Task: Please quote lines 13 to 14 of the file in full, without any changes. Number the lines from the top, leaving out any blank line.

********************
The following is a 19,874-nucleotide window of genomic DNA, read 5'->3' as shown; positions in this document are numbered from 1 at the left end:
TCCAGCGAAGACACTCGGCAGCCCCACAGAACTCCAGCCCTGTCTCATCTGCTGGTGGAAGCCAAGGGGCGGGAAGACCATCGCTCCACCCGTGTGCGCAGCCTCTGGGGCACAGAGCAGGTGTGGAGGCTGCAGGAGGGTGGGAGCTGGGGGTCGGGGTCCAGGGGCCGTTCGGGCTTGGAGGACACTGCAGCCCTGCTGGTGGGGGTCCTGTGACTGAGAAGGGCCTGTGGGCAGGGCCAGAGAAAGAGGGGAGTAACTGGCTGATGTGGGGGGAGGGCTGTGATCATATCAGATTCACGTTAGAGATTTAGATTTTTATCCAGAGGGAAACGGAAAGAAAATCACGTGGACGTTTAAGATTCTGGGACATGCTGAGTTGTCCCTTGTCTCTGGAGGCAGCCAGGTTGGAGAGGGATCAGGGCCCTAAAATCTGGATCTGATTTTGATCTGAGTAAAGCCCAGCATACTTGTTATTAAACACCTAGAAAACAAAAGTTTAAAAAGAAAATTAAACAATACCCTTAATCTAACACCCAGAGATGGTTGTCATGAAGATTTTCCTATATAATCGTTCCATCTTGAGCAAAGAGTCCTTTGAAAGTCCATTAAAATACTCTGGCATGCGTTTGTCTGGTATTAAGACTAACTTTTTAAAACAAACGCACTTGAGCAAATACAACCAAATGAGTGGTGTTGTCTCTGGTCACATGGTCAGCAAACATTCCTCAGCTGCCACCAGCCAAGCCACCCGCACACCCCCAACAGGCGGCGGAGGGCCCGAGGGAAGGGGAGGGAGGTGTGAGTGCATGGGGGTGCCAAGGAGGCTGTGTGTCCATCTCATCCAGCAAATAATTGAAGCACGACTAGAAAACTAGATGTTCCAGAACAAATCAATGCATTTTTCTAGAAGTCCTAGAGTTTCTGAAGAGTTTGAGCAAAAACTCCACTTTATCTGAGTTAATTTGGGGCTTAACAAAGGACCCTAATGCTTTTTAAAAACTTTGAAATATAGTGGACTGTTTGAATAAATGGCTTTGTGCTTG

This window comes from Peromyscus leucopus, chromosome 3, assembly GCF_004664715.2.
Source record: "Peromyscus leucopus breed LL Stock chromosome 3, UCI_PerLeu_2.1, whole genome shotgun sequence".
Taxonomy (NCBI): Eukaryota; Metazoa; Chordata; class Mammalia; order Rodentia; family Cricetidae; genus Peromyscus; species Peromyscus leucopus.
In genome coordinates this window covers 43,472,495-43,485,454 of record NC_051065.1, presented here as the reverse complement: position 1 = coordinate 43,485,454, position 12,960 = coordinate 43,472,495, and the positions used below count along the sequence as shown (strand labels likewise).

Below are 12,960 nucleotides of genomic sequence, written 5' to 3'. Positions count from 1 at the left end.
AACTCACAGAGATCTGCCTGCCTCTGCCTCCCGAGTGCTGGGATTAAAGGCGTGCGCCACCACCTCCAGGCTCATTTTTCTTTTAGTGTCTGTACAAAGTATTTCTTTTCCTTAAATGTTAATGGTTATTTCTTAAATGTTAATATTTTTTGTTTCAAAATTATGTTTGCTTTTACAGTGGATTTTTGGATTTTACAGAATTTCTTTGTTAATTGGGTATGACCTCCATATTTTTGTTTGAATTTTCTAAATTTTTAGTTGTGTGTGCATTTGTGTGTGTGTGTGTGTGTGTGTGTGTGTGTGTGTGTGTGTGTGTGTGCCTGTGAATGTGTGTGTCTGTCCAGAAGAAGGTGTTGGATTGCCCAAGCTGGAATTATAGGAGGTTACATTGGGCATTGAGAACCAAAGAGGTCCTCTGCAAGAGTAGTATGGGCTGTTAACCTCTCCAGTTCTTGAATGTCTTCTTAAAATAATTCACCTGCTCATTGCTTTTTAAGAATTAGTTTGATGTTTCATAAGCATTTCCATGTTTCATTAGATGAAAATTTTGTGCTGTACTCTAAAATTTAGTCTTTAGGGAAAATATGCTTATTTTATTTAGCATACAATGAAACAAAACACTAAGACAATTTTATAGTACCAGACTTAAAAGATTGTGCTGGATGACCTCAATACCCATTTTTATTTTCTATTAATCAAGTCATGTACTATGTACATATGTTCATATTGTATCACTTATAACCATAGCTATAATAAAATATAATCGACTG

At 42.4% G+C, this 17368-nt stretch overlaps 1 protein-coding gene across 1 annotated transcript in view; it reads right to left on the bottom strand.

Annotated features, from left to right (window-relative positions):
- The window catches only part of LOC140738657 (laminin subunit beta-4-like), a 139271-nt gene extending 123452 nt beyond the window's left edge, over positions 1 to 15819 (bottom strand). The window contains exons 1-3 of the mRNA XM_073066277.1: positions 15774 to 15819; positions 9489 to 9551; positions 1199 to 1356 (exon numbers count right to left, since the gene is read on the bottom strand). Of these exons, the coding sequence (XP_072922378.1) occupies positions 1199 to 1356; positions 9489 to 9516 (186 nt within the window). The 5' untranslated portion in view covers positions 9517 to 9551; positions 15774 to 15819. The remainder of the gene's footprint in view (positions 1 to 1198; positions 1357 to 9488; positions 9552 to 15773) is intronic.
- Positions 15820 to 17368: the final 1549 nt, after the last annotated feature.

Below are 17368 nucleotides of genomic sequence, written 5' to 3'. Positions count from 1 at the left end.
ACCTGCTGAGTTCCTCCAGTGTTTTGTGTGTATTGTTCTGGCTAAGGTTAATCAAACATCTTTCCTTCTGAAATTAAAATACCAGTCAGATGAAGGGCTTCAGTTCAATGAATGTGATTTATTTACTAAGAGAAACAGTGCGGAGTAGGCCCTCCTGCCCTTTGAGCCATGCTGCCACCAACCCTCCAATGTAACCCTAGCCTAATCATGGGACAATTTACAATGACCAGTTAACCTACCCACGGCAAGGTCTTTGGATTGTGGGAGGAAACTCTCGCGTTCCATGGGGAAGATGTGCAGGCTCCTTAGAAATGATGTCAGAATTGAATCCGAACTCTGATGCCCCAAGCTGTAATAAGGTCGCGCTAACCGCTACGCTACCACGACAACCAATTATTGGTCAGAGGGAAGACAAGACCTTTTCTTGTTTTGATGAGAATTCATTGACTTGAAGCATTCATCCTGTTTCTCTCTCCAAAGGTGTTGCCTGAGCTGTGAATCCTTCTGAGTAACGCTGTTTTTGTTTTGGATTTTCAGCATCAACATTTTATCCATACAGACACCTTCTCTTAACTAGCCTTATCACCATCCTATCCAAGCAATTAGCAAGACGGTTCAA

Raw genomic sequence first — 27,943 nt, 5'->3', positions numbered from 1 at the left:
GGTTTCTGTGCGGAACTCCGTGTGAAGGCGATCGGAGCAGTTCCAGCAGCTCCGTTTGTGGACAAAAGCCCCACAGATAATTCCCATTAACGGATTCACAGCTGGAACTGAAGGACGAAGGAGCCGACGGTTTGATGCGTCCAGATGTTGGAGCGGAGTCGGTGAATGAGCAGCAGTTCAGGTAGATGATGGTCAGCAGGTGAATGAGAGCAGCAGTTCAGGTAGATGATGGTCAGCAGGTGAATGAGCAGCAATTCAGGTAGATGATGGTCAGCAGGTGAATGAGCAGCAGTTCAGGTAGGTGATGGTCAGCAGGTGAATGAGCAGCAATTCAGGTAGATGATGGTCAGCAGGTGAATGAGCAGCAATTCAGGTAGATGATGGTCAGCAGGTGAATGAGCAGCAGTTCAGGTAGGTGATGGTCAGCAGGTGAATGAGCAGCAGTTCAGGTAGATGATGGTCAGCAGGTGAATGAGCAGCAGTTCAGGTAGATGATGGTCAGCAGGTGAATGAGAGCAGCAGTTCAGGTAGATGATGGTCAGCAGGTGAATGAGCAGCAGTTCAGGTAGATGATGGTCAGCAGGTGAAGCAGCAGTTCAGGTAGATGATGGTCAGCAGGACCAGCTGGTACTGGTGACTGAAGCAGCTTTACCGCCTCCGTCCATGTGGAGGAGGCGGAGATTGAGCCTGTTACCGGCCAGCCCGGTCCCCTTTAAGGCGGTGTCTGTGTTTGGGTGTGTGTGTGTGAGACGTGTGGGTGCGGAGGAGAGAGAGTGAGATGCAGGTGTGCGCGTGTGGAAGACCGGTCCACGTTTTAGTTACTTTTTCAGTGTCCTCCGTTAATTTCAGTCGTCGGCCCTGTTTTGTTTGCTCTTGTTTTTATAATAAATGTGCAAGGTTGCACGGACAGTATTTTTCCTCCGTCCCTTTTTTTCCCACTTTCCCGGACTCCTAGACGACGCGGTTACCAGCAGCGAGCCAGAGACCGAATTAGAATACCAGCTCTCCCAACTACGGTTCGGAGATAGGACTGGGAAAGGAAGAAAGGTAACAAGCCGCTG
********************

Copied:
Below are 17368 nucleotides of genomic sequence, written 5' to 3'. Positions count from 1 at the left end.
ACCTGCTGAGTTCCTCCAGTGTTTTGTGTGTATTGTTCTGGCTAAGGTTAATCAAACATCTTTCCTTCTGAAATTAAAATACCAGTCAGATGAAGGGCTTCAGTTCAATGAATGTGATTTATTTACTAAGAGAAACAGTGCGGAGTAGGCCCTCCTGCCCTTTGAGCCATGCTGCCACCAACCCTCCAATGTAACCCTAGCCTAATCATGGGACAATTTACAATGACCAGTTAACCTACCCACGGCAAGGTCTTTGGATTGTGGGAGGAAACTCTCGCGTTCCATGGGGAAGATGTGCAGGCTCCTTAGAAATGATGTCAGAATTGAATCCGAACTCTGATGCCCCAAGCTGTAATAAGGTCGCGCTAACCGCTACGCTACCACGACAACCAATTATTGGTCAGAGGGAAGACAAGACCTTTTCTTGTTTTGATGAGAATTCATTGACTTGAAGCATTCATCCTGTTTCTCTCTCCAAAGGTGTTGCCTGAGCTGTGAATCCTTCTGAGTAACGCTGTTTTTGTTTTGGATTTTCAGCATCAACATTTTATCCATACAGACACCTTCTCTTAACTAGCCTTATCACCATCCTATCCAAGCAATTAGCAAGACGGTTCAA